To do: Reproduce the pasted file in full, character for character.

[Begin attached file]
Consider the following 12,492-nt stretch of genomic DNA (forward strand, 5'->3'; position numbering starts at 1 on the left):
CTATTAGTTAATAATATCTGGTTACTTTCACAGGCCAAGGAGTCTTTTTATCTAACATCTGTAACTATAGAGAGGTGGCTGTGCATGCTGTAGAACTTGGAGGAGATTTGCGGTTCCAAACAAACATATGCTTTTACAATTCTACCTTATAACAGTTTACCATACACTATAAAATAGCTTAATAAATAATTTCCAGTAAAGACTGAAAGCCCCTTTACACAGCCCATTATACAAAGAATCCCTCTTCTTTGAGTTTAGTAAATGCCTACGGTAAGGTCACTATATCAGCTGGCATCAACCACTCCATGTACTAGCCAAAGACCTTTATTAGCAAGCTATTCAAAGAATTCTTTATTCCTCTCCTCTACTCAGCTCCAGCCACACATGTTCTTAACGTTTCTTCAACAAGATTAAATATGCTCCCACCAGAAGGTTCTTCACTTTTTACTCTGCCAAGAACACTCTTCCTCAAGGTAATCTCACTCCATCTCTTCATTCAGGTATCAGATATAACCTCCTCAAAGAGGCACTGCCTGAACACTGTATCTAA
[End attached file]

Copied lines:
Consider the following 12,492-nt stretch of genomic DNA (forward strand, 5'->3'; position numbering starts at 1 on the left):
CTATTAGTTAATAATATCTGGTTACTTTCACAGGCCAAGGAGTCTTTTTATCTAACATCTGTAACTATAGAGAGGTGGCTGTGCATGCTGTAGAACTTGGAGGAGATTTGCGGTTCCAAACAAACATATGCTTTTACAATTCTACCTTATAACAGTTTACCATACACTATAAAATAGCTTAATAAATAATTTCCAGTAAAGACTGAAAGCCCCTTTACACAGCCCATTATACAAAGAATCCCTCTTCTTTGAGTTTAGTAAATGCCTACGGTAAGGTCACTATATCAGCTGGCATCAACCACTCCATGTACTAGCCAAAGACCTTTATTAGCAAGCTATTCAAAGAATTCTTTATTCCTCTCCTCTACTCAGCTCCAGCCACACATGTTCTTAACGTTTCTTCAACAAGATTAAATATGCTCCCACCAGAAGGTTCTTCACTTTTTACTCTGCCAAGAACACTCTTCCTCAAGGTAATCTCACTCCATCTCTTCATTCAGGTATCAGATATAACCTCCTCAAAGAGGCACTGCCTGAACACTGTATCTAA